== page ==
When an order came in, Lopez and his team of 10 to 15 headed out in two boats along Cuba's northern coast.

"The fast boat would drag a net 200 meters long by 4- to 8-meters deep," he said. "They would find a pod and release the net. Most clients wanted females, measuring 7 feet 2 inches to 7 feet 11 inches."

The crew took the dolphins to a second boat, where Lopez checked their health and took them to a holding pen.

At least five dolphins died, Lopez said. Once, the team entrapped a mother and baby.

"The rules prohibited capturing them, so they were released, but the baby got caught in the net," Lopez said. "He died in my arms."

A necropsy showed the 3-month-old died of a heart attack. Another dolphin died two months after arriving in Switzerland from a liver infection most likely caught while awaiting transport, Lopez said. Another dolphin lost an eye being hauled onto a boat.

Lopez said he had no choice about the captures.

"You're a doctor. You're a communist," he said. "I felt very bad."

Lopez resigned in 1994 after his complaints about conditions at the aquarium went unheeded and two dolphin calves died, he said. Still a Cuban citizen, Lopez, 47, now works outside that country as a marine mammal consultant and advocates against captivity.

"I'm trying to help animals," he said, "cure them."

Among U.S. collectors, Marine Animal Productions stands out, capturing 259 dolphins from 1966 to 1989, more than any other since the federal government began keeping track, records show.

The Gulfport, Miss., company caught dolphins in waters off Mississippi, Louisiana and Alabama for customers that included aquariums in Niagara Falls, Mystic, Conn. and the Navy, said company president Moby Solangi.

"They contracted for our services to collect, acclimate and maintain [dolphins] for a certain period of time," said Solangi, a marine biologist. "It's not like you collect and put an animal on the plane. You have to acclimate [them], get them used to eating."

He would not say how much clients paid.

"The animals were collected in shallow waters, very safely," he said. "Usually a very large net was thrown around, like you catch fish. You isolate a group of animals of proper size. We used airplanes, three to four boats, divers, veterinarians."

Two dolphins died during capture, he said.

"When we brought them on the boat they had very serious cases of pneumonia and just died," he said. "The mortality would be less than one half of one percent, a couple animals over that many years, "

Founded in 1965, Marine Animal Productions now works "with 13 percent of all dolphins in captivity in the United States and Canada," its Web site says, providing marine mammals to parks in 18 states and 11 countries.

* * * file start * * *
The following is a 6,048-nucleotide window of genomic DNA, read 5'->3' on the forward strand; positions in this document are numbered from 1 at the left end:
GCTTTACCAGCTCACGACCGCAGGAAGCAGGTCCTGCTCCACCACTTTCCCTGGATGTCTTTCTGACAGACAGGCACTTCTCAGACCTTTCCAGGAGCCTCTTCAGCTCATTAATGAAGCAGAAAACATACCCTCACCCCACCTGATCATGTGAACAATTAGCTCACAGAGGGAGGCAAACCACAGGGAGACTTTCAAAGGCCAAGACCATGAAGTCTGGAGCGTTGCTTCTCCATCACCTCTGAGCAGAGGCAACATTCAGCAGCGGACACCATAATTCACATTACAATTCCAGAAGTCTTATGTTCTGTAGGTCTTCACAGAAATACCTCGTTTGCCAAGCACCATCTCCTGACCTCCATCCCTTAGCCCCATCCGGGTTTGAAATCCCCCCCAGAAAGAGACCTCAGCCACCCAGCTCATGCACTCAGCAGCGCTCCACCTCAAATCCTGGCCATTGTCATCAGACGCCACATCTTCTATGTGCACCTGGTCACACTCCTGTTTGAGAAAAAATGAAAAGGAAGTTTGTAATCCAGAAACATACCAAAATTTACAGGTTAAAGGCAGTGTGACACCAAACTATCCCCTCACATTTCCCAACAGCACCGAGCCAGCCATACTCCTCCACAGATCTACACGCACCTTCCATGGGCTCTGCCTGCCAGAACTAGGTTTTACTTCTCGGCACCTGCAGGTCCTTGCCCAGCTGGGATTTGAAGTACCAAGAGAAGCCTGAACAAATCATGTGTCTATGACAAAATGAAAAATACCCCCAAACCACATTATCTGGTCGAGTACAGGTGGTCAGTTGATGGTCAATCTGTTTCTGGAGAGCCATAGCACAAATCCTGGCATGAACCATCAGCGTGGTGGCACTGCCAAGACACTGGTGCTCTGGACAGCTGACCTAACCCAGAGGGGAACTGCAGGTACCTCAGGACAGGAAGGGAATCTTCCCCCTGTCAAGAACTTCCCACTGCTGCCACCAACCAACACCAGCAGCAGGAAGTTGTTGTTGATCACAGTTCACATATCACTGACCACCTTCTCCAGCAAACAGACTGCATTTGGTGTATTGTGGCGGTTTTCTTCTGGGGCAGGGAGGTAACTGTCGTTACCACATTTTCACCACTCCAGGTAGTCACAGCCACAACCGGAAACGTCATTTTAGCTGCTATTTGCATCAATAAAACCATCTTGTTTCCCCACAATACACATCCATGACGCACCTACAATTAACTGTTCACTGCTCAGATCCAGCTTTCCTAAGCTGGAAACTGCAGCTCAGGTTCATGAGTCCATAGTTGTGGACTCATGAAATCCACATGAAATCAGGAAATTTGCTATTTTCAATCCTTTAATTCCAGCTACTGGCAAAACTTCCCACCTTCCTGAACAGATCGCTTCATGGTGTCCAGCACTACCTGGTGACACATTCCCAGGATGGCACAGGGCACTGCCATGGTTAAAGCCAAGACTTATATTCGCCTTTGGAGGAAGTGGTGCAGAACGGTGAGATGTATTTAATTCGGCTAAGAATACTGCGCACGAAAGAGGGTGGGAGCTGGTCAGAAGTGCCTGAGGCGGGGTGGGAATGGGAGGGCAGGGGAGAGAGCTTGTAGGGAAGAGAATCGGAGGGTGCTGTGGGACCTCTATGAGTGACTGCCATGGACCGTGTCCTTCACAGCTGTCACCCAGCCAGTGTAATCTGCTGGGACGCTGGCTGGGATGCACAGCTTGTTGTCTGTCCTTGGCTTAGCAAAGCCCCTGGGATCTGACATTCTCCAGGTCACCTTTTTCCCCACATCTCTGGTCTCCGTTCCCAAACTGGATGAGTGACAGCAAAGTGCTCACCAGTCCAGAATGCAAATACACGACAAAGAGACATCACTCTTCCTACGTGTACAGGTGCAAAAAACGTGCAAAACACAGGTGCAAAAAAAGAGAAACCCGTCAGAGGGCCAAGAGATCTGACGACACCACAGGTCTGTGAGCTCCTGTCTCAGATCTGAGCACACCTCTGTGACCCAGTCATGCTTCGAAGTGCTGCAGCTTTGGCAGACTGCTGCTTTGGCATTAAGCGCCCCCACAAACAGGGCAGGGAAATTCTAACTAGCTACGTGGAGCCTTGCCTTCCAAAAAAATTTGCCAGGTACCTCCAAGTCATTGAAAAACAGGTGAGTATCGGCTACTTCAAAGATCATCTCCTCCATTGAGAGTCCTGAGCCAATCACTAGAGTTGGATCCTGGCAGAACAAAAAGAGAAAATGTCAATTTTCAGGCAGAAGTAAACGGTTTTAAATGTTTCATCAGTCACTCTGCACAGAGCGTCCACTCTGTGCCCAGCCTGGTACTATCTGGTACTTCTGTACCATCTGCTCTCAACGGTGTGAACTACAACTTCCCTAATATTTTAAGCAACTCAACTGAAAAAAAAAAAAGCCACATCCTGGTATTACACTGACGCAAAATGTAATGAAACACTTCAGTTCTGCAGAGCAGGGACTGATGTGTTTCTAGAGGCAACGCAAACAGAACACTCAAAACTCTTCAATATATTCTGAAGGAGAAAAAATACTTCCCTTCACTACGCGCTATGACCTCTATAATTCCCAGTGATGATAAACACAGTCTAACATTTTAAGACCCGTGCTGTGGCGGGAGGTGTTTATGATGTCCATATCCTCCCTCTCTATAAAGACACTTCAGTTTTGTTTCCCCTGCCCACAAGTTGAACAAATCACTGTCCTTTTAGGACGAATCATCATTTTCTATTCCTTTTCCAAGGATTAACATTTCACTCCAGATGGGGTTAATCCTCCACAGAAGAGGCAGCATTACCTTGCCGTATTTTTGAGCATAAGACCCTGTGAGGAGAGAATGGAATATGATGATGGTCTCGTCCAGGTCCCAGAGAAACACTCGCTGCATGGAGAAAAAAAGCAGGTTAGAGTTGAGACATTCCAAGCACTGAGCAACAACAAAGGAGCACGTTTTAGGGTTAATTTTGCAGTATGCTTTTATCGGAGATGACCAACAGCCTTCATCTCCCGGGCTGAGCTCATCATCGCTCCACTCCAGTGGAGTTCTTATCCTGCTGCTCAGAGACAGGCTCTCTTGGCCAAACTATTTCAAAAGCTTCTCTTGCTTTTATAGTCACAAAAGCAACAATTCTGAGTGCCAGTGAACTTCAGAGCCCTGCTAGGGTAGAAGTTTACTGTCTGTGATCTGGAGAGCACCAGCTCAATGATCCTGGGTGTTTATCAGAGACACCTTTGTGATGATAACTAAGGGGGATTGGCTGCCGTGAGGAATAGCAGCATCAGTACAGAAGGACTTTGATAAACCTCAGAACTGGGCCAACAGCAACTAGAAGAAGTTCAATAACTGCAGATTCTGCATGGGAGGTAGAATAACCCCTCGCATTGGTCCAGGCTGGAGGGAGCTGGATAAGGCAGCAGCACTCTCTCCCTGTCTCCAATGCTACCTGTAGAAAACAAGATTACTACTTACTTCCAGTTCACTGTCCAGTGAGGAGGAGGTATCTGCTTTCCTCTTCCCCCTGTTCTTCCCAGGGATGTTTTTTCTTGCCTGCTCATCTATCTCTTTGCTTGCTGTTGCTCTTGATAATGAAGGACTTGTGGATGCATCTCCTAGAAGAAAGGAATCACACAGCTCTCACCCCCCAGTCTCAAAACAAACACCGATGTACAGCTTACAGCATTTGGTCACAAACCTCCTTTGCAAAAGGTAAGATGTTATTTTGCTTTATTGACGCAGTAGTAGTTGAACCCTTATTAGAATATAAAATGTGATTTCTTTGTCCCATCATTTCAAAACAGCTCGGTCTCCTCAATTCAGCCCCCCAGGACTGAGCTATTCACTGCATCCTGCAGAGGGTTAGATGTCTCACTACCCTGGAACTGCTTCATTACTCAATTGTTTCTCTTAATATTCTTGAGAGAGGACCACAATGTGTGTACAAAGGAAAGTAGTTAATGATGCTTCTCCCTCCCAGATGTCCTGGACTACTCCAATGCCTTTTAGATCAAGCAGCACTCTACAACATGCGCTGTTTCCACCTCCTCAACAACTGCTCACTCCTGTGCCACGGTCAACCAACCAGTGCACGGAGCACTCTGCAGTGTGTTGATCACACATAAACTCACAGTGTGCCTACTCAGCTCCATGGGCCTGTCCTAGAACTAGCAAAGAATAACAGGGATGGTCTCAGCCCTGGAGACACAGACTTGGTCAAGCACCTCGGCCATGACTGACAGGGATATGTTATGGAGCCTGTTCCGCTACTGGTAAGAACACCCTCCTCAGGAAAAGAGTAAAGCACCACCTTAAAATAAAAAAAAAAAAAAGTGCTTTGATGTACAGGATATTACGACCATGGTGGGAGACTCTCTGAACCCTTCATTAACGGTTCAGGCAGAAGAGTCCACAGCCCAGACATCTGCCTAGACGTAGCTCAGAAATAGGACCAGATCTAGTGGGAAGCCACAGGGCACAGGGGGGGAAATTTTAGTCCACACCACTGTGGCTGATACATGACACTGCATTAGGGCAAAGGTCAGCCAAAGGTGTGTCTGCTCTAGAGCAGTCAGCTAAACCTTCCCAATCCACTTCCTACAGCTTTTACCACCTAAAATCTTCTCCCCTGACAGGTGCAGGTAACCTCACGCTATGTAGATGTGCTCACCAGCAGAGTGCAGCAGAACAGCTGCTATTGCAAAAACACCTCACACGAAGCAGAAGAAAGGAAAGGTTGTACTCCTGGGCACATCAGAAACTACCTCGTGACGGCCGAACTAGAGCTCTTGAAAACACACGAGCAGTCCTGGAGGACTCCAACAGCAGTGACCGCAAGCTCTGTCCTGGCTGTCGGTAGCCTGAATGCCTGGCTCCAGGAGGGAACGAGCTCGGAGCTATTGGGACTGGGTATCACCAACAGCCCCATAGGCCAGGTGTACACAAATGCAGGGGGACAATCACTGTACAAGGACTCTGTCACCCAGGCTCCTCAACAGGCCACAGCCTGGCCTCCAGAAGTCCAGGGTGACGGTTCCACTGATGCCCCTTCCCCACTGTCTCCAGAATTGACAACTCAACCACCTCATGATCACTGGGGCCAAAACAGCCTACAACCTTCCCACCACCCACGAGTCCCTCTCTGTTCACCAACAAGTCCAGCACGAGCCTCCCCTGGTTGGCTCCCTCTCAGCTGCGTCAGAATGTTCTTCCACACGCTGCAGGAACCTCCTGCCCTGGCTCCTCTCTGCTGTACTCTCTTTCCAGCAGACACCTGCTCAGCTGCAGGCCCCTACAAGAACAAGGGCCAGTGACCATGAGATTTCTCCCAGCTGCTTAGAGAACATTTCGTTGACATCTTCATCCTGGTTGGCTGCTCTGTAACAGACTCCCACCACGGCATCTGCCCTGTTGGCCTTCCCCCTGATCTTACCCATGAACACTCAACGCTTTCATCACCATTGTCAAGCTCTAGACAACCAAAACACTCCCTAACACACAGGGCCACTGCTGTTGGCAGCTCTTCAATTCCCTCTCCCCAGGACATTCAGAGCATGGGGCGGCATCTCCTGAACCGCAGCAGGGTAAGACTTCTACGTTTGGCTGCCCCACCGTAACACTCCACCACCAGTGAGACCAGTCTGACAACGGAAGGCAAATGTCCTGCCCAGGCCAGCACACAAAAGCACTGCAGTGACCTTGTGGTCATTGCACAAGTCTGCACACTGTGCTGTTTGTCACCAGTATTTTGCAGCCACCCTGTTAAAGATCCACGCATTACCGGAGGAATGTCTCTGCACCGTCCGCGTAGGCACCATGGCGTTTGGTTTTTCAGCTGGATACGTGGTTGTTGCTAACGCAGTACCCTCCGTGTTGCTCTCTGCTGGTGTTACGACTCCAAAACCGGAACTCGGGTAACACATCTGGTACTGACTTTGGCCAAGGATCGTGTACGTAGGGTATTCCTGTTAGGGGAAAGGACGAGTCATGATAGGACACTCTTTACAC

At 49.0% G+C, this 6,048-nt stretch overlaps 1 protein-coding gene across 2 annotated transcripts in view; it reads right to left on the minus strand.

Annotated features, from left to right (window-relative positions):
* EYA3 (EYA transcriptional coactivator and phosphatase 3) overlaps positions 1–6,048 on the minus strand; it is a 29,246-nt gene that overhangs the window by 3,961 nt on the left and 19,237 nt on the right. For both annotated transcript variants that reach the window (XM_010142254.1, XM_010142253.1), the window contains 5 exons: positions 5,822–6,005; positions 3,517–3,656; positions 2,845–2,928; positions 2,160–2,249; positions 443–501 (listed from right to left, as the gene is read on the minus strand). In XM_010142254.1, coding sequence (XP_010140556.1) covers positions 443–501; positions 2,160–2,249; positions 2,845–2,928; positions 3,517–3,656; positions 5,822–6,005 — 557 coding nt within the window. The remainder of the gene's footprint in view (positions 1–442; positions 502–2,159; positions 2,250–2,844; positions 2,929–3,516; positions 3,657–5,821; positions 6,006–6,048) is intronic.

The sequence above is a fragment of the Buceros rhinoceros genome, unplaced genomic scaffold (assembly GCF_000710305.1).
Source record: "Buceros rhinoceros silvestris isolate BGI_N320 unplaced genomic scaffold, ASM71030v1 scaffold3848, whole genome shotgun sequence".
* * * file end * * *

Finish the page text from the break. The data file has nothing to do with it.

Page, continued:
Of the dolphins Solangi took, the company kept some for its Marine Life Oceanarium in Gulfport and leased others to zoos and aquariums, moving animals in time for tourist season.

Wee-Tee, a male dolphin and one of the last Marine Animal Productions captured, spent his first six years at Hersheypark in Pennsylvania. Beginning in 1995, the company moved the dolphin every spring and fall between Hershey and Gulfport -- a total of 17 times, records show.

"Change is always good," Solangi said. "We all like to go places. You keep them in the same house it gets old. By moving them around, mixing them around, changing them to where they are compatible, I think it is very healthy for them. That's what we call enrichment."

At least four of the company's sea lions died while or shortly after being moved from stress, heat stroke and pneumonia, the records say. Sprout, a male sea lion born in captivity in 1993 at Canada's Wonderland, was moved to Marine Life Oceanarium on Oct. 16, 1995, and died the same day. The cause of death is listed as pending, federal records say.

The benefits of capturing and displaying marine mammals far outweigh the costs, Solangi said.

"I think our company has introduced more people to marine animals than any place in the world. When you see something, you appreciate it and want to protect it."

Ted Griffin spent most of his summers as a child on the beach, fascinated by the massive, majestic killer whales swimming in the Pacific Northwest.

"I became a guy who went out and captured killer whales and paid the light bills," he said.

As a young man, Griffin opened the Seattle Aquarium and set off to catch and ride a killer whale. His first attempt in 1962 failed when he tried to jump on a whale's back and throw a net around its enormous body.

Griffin caught a break in 1965, when a whale became entangled in a fishermen's net off Namu, British Columbia. Several aquariums wanted to buy the whale -- named Namu after the locale -- but decided it was too big to move, he said.

"I was the only one left," Griffin said. "They cut me a deal. They quoted me $50,000. I paid them $8,000, which was approximately the price of their nets."

Using oil drums and steel, Griffin built a mobile sea pen and towed Namu 400 miles to Seattle. The trip took 19 days. With the help of Seattle media, Namu was an instant hit.

"People were lined up for miles in every direction," Griffin said. "It was a very good business for us. I was recovering my expenses very quickly."